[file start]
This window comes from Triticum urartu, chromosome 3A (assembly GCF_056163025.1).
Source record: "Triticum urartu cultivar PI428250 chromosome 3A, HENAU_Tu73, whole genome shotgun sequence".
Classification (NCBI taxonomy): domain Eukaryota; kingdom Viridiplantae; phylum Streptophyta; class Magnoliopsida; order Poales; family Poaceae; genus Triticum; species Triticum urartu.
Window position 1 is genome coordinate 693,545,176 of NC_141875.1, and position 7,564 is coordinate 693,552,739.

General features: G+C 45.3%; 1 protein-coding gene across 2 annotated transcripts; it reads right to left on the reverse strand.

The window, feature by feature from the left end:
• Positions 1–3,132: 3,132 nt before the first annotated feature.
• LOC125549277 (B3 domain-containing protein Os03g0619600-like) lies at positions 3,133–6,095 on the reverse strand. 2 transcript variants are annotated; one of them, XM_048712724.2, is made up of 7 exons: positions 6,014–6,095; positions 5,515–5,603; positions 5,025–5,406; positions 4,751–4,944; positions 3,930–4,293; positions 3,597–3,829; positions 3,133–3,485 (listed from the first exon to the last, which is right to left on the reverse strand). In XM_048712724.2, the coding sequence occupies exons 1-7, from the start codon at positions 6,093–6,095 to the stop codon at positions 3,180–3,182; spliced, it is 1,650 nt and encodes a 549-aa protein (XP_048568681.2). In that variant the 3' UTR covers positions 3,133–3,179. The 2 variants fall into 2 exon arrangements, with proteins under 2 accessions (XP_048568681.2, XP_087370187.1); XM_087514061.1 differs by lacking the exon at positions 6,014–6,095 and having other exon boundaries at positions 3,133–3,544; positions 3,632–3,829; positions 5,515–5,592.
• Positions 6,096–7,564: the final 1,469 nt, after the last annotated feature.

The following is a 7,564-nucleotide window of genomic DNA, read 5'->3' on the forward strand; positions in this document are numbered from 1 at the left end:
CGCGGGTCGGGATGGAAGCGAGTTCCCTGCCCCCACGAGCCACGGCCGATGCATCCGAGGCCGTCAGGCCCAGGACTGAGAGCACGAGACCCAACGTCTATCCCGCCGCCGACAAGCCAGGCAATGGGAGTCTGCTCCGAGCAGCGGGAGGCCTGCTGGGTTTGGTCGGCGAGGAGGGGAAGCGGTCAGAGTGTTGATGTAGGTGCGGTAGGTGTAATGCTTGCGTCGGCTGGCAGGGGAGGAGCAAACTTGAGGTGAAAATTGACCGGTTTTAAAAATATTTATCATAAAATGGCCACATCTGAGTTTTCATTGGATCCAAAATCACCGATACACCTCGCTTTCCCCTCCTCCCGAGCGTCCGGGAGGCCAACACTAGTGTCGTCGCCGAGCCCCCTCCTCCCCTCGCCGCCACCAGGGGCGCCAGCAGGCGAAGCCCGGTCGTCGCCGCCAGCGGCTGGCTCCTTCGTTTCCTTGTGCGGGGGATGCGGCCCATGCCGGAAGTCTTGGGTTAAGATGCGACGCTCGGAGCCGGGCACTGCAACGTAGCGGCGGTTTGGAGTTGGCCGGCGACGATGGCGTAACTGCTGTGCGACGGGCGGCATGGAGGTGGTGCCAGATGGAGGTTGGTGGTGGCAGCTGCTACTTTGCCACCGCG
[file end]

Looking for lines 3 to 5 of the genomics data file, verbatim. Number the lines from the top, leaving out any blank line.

Classification (NCBI taxonomy): domain Eukaryota; kingdom Viridiplantae; phylum Streptophyta; class Magnoliopsida; order Poales; family Poaceae; genus Triticum; species Triticum urartu.
Window position 1 is genome coordinate 693,545,176 of NC_141875.1, and position 7,564 is coordinate 693,552,739.

General features: G+C 45.3%; 1 protein-coding gene across 2 annotated transcripts; it reads right to left on the reverse strand.